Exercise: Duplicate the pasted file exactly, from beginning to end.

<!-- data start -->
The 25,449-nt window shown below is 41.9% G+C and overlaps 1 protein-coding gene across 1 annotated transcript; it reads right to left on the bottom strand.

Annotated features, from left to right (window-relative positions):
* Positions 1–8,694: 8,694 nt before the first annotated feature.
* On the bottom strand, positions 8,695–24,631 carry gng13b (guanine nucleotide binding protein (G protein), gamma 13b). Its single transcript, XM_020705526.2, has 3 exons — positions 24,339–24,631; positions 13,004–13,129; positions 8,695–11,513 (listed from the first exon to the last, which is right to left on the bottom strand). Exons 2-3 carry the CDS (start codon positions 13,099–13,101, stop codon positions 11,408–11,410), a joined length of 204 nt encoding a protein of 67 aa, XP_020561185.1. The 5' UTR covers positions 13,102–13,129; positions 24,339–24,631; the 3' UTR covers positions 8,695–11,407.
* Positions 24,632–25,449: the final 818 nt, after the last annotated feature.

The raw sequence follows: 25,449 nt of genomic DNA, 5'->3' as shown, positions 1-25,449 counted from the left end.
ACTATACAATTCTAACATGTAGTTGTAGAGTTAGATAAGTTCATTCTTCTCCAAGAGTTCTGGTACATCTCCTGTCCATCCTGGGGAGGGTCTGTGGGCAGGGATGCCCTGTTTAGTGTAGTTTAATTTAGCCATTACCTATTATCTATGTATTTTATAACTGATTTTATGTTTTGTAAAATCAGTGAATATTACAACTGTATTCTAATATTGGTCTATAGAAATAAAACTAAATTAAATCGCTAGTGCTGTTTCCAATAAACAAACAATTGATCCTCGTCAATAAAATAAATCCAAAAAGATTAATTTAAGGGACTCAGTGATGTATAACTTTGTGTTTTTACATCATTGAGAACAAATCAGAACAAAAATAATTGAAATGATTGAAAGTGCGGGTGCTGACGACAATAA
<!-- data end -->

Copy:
The 25,449-nt window shown below is 41.9% G+C and overlaps 1 protein-coding gene across 1 annotated transcript; it reads right to left on the bottom strand.

Annotated features, from left to right (window-relative positions):
* Positions 1–8,694: 8,694 nt before the first annotated feature.
* On the bottom strand, positions 8,695–24,631 carry gng13b (guanine nucleotide binding protein (G protein), gamma 13b). Its single transcript, XM_020705526.2, has 3 exons — positions 24,339–24,631; positions 13,004–13,129; positions 8,695–11,513 (listed from the first exon to the last, which is right to left on the bottom strand). Exons 2-3 carry the CDS (start codon positions 13,099–13,101, stop codon positions 11,408–11,410), a joined length of 204 nt encoding a protein of 67 aa, XP_020561185.1. The 5' UTR covers positions 13,102–13,129; positions 24,339–24,631; the 3' UTR covers positions 8,695–11,407.
* Positions 24,632–25,449: the final 818 nt, after the last annotated feature.

The raw sequence follows: 25,449 nt of genomic DNA, 5'->3' as shown, positions 1-25,449 counted from the left end.
ACTATACAATTCTAACATGTAGTTGTAGAGTTAGATAAGTTCATTCTTCTCCAAGAGTTCTGGTACATCTCCTGTCCATCCTGGGGAGGGTCTGTGGGCAGGGATGCCCTGTTTAGTGTAGTTTAATTTAGCCATTACCTATTATCTATGTATTTTATAACTGATTTTATGTTTTGTAAAATCAGTGAATATTACAACTGTATTCTAATATTGGTCTATAGAAATAAAACTAAATTAAATCGCTAGTGCTGTTTCCAATAAACAAACAATTGATCCTCGTCAATAAAATAAATCCAAAAAGATTAATTTAAGGGACTCAGTGATGTATAACTTTGTGTTTTTACATCATTGAGAACAAATCAGAACAAAAATAATTGAAATGATTGAAAGTGCGGGTGCTGACGACAATAA